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Federal Reserve Districts

Eighth District - St. Louis

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Economic activity in the District has continued to slow, particularly in the manufacturing sector. Automobile sales were lower for the period immediately following the attacks of September 11th, but have lower interest rates have bolstered sales more recently. The residential real estate market has softened, and some parts of the District are also seeing softer commercial real estate markets. Total loans by District banks are down slightly, but the recent trend toward stricter loan standards has become less pronounced. Although crop conditions and yields have been mixed due to recent rains, corn and soybean yields have been better than expected.

Manufacturing and Other Business Activity
Overall, the level of activity in the District's manufacturing sector is lower than in recent months. Districtwide, boat, auto and tire, furniture, packaging, carpet, and electronic materials plants are among those facing cutbacks and closures, citing reduced orders and weak consumer confidence. In contrast, contacts in northeast Arkansas note that, although there is little talk of expansion in the manufacturing sector, talk of impending layoffs or closures has actually decreased.

Service industry contacts report flat-to-slowing activity throughout the District. In response to diminished air travel, increasing costs, and narrowing profits, the Northwest Airlines hub in Memphis cut 1,100 jobs and reduced services. Following the September 11th attacks, the trucking industry experienced a brief increase in activity while air service was grounded, but has since seen freight volumes decline. Automobile dealers throughout the District report that traffic has picked up after the initial drop in the two weeks following September 11th, but that sales still remain lower than usual for this time of year. In St. Louis, auto manufacturers stopped production for a week to allow sales to catch up with inventories, although this did not involve any permanent worker layoffs. Manufacturer incentives, including zero-percent interest rates, have helped to bolster sales of new autos, but not by as much as some dealers had hoped. Retailers, too, note flat sales. Nonetheless, they express guarded optimism as they prepare for the holiday season, which could make or break their year.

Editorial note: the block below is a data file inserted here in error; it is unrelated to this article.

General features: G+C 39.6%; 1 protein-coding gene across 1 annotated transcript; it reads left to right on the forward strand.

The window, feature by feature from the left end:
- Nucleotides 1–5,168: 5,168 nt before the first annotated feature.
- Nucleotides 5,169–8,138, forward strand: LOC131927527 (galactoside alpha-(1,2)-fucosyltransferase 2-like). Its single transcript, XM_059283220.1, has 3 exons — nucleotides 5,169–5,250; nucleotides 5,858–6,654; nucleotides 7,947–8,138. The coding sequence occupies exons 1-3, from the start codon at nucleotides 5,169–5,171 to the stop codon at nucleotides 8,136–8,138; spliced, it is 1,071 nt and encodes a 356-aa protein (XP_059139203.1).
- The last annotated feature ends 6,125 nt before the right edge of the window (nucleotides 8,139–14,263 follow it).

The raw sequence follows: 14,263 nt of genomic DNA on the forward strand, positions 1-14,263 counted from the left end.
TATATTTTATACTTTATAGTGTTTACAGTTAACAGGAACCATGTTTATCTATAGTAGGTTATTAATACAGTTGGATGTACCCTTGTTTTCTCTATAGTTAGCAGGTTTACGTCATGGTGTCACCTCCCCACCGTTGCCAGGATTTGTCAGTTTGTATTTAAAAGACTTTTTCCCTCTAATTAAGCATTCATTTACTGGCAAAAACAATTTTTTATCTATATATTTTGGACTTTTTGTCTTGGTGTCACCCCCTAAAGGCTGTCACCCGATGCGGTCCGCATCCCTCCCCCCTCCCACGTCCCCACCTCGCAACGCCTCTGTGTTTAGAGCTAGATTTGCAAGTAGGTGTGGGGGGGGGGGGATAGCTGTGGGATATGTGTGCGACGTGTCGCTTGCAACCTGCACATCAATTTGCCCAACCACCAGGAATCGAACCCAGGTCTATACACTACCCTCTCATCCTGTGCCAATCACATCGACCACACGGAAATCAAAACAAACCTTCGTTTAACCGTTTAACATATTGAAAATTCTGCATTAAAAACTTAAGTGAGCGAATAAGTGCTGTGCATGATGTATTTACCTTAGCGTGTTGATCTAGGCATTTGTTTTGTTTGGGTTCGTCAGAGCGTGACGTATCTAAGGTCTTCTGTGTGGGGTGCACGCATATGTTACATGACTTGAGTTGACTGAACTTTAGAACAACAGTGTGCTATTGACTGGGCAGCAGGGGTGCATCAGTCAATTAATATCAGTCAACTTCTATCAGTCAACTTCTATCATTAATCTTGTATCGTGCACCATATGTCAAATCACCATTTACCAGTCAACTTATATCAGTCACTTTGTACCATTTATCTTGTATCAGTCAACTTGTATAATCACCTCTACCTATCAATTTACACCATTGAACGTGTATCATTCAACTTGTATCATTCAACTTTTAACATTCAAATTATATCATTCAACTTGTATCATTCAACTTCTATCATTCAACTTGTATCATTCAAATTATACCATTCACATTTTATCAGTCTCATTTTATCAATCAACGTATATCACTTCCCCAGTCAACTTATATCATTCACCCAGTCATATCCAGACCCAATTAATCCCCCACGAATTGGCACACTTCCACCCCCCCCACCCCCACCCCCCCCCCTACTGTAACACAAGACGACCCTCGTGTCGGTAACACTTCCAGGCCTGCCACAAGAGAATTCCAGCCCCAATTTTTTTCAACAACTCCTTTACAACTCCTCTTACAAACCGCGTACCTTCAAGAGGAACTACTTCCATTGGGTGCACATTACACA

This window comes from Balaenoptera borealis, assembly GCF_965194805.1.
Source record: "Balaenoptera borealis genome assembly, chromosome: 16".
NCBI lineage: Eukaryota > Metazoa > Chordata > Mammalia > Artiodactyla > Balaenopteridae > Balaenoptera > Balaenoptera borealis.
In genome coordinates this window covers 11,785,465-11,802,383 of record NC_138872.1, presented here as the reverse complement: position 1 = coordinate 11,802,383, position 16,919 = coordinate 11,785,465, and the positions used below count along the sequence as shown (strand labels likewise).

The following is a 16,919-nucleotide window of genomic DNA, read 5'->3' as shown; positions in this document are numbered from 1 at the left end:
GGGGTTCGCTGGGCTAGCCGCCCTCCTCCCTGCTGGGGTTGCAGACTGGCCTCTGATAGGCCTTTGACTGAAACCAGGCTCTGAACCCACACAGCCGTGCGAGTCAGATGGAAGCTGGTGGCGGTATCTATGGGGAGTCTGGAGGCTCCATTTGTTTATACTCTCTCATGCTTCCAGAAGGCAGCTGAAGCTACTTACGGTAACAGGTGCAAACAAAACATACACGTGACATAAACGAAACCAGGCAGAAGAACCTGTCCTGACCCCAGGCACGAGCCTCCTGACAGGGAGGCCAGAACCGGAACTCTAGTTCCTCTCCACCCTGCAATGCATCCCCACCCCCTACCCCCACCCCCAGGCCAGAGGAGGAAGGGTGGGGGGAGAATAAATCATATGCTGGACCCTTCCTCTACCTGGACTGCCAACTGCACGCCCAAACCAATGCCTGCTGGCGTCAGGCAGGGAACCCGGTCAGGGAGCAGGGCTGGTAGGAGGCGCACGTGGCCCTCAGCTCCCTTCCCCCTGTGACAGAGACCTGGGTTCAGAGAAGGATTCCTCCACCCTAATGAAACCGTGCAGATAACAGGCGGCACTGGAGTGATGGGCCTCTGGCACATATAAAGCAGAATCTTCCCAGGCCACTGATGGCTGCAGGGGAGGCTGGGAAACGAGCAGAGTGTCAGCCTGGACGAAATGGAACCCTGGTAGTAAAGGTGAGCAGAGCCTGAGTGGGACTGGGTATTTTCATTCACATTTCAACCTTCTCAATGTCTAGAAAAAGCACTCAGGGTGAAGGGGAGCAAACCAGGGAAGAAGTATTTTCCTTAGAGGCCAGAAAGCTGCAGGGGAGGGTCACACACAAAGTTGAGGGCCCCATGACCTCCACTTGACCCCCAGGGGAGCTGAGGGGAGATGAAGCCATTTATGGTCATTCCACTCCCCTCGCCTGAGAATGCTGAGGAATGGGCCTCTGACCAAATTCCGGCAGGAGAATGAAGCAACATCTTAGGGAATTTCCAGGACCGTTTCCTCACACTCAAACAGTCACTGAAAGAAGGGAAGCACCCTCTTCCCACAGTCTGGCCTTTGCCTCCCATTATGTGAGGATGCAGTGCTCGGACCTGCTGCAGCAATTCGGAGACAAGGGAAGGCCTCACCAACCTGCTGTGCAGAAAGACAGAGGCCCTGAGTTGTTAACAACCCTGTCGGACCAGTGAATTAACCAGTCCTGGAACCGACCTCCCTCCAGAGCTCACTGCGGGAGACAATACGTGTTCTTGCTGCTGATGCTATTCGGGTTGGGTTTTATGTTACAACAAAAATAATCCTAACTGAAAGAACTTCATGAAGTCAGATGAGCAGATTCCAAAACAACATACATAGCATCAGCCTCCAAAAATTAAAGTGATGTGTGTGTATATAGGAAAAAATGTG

Real Estate and Construction
Residential real estate sales in the District were mixed over the past six weeks following the events of September 11th. Agents in Louisville and Little Rock report a drop in housing sales, while sales in northern Mississippi and Memphis remained steady. Without lower mortgage rates, sales levels would have been lower. Realtors throughout the District say that the number of appointments to show homes is also down from a year ago. The market for office and industrial space is still strong in Louisville and Memphis. A contact in St. Louis, however, reports a decrease in the number of tenants signing leases for office space along with an increase in vacancy rates.

Residential construction still looks strong: over three-fourths of the District's metropolitan areas experienced an increase in monthly building permits from July to August, and August's levels were higher than a year earlier. Commercial construction in western Kentucky has slowed, although contacts in the rest of the District do not report any changes. Major projects to improve Kentucky's highways, dams, and bridges will expand construction opportunities in that portion of the District.

Banking and Finance
A recent survey of senior loan officers at District banks indicates tighter standards for commercial and industrial (C&I) loans to technology firms in the last three months. Credit standards for commercial real estate loans, residential mortgages, consumer loans, and credit cards were largely unchanged. Demand for C&I loans and consumer loans has become moderately weaker. Contacts report that demand for commercial real estate loans, residential mortgages, and refinancing has increased markedly following the recent reductions in the federal funds target.

Contacts report that there were no problems with bank liquidity following the September 11th attacks. Small banks in western Tennessee and Mississippi continue to be troubled with bankruptcies and increases in the number of loan delinquencies. Larger urban banks have reported increases in loan loss provisions.

Agriculture and Natural Resources
The fall harvest is on schedule, although recent rains have delayed field activities in most areas of the District. Reports from northwest Mississippi suggest that, because of late-season rain damage, some early-planted soybeans were plowed under because of fungus. A light frost hit the northern parts of the District in early October, but no significant damage to soybeans was reported, as the soybean and corn crops, on the whole, had already reached full maturity. That said, in portions of Illinois and Indiana, farmers have focused on harvesting soybeans ahead of corn so as to avoid potential frost damage. The soybean harvest is ahead of last year's pace in Arkansas, Kentucky, Illinois, and Indiana, but behind schedule in Missouri, Mississippi, and Tennessee. The corn and cotton harvests in the District are, on average, behind last year's pace. In contrast, the rice harvest in Arkansas and Mississippi is ahead of last year's pace.

Early reports from Illinois, Indiana, and Missouri farmers suggest that yields are widely mixed for corn and soybeans, as scattered rainfall throughout much of the growing season resulted in an uneven harvest. Contacts report that yields on corn and soybeans are running at or slightly above what many farmers had expected.

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Last update: October 24, 2001